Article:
“[L]logic indicates that if we may rely on the sentencing court’s statements to eliminate ambiguity prior to accepting a waiver of appellate rights, we must also be prepared to recognize the power of such statements to achieve the opposite effect. If it is reasonable to rely upon the court’s words for clarification, then we cannot expect a defendant to distinguish and disregard those statements of the court that deviate from the language of a particular provision in a lengthy plea agreement.

Because the government exercises tremendous bargaining power during the process of plea negotiation, we construe any ambiguities in the text against the government as drafter.

The parol evidence rule generally mandates that when a written contract is clear and unequivocal, its meaning must be determined by its contents alone.

Regardless of the clarity of a written plea agreement, Rule 11(b) of the Federal Rules of Criminal Procedure obligates a district court, before accepting a plea of guilty, to place the defendant under oath and to address the defendant orally and in open court, informing him of, inter alia, “the terms of any plea-agreement provision waiving the right to appeal or to collaterally attack the sentence.” Fed. R. Crim.  P. 11(b)(1)(N). The court must also determine that the defendant understands those terms.

We must find that a statement made by the sentencing court during the colloquy can create ambiguity where none exists in the plain text of the plea agreement.

We construe this ambiguity against the government and interpret the waiver narrowly. Therefore, we shall allow Saferstein to raise constitutional claims on appeal, as the District Court represented during the colloquy that he would be able to do.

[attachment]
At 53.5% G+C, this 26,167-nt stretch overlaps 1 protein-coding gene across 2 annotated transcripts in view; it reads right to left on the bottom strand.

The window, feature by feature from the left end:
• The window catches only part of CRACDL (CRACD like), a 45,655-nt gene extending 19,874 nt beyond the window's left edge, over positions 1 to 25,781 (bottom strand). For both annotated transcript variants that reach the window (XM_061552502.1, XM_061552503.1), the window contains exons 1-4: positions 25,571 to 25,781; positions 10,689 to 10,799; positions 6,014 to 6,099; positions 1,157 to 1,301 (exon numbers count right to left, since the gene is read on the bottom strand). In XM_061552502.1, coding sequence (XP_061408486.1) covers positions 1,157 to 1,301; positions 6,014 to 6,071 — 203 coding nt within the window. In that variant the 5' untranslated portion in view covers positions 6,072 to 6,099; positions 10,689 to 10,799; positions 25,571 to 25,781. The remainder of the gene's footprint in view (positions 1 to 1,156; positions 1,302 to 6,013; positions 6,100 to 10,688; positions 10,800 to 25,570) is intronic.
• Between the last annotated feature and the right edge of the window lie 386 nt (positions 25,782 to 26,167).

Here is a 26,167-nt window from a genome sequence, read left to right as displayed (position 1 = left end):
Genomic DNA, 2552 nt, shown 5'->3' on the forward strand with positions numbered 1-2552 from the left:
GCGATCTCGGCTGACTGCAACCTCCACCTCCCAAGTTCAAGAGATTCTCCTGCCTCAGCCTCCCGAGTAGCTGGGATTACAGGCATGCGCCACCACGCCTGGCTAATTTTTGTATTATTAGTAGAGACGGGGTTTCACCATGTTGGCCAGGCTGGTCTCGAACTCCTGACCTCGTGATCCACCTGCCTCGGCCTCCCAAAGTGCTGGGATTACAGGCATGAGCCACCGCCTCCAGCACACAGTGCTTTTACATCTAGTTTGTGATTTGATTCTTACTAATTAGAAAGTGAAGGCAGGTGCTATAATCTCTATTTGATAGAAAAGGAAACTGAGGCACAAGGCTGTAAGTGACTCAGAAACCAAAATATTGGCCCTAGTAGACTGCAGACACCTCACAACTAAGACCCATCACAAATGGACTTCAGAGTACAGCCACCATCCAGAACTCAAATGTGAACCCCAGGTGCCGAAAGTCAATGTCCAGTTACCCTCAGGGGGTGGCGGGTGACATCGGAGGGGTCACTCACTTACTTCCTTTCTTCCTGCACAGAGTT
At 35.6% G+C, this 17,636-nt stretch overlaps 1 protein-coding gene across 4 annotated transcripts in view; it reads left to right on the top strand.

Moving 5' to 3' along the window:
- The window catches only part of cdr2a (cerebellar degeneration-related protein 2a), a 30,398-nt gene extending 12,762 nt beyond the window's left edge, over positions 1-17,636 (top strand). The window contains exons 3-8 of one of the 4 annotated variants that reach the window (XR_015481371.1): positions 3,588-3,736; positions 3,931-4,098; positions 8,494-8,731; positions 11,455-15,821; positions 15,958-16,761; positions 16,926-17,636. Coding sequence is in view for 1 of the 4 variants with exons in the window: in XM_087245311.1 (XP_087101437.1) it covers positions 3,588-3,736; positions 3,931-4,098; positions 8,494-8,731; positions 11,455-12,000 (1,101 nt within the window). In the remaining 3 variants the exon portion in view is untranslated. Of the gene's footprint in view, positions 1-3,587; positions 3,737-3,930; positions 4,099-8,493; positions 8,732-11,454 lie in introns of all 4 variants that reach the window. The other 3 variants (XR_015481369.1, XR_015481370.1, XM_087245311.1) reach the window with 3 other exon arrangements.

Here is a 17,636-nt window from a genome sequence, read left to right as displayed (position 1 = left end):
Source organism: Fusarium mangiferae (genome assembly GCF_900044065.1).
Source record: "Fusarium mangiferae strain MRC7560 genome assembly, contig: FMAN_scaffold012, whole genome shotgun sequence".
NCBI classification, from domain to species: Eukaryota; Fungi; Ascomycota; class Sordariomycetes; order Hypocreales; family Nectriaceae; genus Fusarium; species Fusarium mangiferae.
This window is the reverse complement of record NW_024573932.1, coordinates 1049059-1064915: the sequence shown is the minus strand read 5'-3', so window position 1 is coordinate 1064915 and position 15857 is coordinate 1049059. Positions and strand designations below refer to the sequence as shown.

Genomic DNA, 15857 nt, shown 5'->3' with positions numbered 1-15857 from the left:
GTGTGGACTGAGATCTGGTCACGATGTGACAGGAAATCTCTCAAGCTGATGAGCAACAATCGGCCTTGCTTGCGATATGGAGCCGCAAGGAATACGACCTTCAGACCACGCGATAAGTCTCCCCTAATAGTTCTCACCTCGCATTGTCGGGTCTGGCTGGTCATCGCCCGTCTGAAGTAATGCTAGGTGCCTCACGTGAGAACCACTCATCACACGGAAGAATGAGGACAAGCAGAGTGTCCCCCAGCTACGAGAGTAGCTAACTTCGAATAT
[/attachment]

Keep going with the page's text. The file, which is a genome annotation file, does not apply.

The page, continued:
The Ex Post Facto Rule, The Grouping Rule and The One Book Rule:

The only issue Saferstein raises which is of constitutional moment is his ex post facto claim.

The mail and wire fraud counts of which he was convicted occurred in December 2002 and June 2003, and the base offense level for fraud under the Guidelines was subsequently increased on November 1, 2003. U.S.S.G.appx. C, amend. 653. Both counts for submitting false tax returns of which Saferstein was convicted occurred after that date.

The Guidelines direct a one-book rule, requiring that a “Guidelines Manual in effect on a particular date shall be applied in its entirety.” U.S.S.G. § 1B1.11(b)(2). When a “defendant is convicted of two offenses, the first committed before, and the second after, a revised edition of the Guidelines Manual became effective, the revised edition of the Guidelines Manual is to be applied to both offenses.” § 1B1.11(b)(3).

Held that the ex post facto clause requires that a sentencing court apply the Guidelines Manual in effect at the time the offense was committed if retroactive application of the later Manual would result in harsher penalties. We have expressly disapproved the one-book rule where it conflicts with the ex post facto clause by resulting in more stringent penalties than were authorized at the time of the offense.

Although our ex post facto concerns are assuaged when counts are properly grouped under § 3D1.2(d) as “continuing, related conduct” and the sentencing court applies the Guidelines Manual relevant to the latest count.

In such a case, the grouping provisions, combined with the one-book rule, place a defendant on notice that a court will sentence him or her under the Guidelines Manual in effect during the commission of his or her last offense in a series of continuous, related offenses.

Here, the sentencing court applied the Guidelines Manual in effect when the false tax returns were submitted to the IRS even though those counts were not grouped with the mail and wire fraud counts. Indeed, the PSR recognized that, pursuant to our decision in United States v. Astorri, 923 F.2d 1052 (3d Cir. 1991), tax fraud counts could not be grouped with fraud on private individuals. In this circumstance, the application of the later edition of the Guidelines Manual did violate the ex post facto clause.

We have also held that when the application of the wrong Guidelines Manual, in violation of the ex post facto clause, results in the use of a higher sentencing range, there is a presumption that the defendant’s substantial rights are affected.

Accordingly, we vacate Saferstein’s sentence and remand to the District Court with instructions to calculate his base offense level in accordance with the Guidelines Manual in effect when the mail and wire fraud counts were committed.